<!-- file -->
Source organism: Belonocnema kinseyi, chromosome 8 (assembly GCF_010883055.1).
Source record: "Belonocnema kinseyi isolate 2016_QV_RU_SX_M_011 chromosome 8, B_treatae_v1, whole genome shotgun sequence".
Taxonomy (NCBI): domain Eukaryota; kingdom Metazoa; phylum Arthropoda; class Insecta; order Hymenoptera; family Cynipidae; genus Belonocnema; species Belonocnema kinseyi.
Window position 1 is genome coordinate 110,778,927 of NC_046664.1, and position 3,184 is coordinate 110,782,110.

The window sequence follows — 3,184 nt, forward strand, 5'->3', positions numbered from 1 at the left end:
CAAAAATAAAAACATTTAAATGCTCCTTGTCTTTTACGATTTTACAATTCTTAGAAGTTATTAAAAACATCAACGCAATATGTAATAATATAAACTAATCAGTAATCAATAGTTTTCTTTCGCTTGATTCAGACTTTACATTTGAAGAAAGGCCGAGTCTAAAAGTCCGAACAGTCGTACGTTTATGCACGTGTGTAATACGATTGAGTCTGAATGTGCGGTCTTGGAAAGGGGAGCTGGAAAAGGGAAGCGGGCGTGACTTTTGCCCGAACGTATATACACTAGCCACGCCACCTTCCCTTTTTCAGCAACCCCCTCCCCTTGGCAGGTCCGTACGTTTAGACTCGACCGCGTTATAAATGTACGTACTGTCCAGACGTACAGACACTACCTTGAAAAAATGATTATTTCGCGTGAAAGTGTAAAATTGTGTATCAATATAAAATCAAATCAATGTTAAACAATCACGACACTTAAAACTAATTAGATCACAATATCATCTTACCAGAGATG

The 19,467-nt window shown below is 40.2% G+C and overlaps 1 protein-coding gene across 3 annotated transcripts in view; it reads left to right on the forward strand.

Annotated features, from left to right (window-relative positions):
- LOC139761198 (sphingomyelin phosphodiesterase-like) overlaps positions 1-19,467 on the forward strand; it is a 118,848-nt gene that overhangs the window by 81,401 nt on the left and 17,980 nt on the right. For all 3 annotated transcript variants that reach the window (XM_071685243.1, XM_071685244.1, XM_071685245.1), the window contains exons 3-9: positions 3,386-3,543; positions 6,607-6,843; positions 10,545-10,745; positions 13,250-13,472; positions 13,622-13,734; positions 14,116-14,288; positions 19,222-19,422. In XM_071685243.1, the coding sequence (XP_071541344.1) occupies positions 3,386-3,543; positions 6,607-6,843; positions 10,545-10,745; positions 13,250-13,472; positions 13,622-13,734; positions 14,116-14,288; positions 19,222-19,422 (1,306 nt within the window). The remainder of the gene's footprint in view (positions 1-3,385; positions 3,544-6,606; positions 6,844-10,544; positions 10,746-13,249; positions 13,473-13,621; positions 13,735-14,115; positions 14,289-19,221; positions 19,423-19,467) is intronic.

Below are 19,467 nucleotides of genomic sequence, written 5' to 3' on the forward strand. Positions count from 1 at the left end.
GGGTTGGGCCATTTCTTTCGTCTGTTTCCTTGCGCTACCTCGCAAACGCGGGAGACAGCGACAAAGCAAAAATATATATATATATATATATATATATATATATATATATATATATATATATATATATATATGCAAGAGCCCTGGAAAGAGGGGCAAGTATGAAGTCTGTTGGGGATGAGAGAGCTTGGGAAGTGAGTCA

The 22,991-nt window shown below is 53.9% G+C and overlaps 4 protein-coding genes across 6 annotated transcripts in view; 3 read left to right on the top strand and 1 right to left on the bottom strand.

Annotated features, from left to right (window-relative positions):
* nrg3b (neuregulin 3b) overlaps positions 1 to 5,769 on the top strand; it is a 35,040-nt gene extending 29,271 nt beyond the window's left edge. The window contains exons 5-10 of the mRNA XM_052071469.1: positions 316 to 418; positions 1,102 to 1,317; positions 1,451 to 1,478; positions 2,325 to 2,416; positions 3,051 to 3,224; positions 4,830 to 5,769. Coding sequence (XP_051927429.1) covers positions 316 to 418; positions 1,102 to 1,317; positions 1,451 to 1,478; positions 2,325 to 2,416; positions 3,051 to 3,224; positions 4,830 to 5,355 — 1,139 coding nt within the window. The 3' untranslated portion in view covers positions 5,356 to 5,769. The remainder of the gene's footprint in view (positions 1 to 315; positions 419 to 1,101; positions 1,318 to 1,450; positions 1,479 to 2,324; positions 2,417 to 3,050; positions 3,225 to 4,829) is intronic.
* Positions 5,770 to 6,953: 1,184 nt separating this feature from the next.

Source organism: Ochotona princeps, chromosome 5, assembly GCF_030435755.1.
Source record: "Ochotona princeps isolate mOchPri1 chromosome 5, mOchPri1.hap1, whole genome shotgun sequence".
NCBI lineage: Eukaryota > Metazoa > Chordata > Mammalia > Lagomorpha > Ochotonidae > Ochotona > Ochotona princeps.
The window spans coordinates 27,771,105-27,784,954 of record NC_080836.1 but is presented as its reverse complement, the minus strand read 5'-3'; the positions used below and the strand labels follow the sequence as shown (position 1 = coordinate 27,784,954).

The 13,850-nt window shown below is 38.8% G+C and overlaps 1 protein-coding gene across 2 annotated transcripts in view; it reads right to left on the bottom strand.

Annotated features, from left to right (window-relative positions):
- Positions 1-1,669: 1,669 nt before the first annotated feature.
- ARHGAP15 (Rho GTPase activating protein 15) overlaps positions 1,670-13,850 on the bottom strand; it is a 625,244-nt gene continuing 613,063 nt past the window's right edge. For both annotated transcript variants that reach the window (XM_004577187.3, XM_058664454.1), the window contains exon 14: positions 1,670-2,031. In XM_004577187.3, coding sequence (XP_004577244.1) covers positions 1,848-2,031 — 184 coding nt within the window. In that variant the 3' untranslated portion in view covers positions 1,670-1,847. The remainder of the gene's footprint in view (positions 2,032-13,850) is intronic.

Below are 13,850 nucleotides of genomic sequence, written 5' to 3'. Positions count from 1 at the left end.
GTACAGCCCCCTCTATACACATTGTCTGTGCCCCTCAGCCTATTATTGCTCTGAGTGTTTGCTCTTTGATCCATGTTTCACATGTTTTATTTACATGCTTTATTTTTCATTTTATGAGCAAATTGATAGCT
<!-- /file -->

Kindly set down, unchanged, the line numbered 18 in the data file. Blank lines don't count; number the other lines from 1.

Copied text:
NCBI lineage: Eukaryota > Metazoa > Chordata > Mammalia > Lagomorpha > Ochotonidae > Ochotona > Ochotona princeps.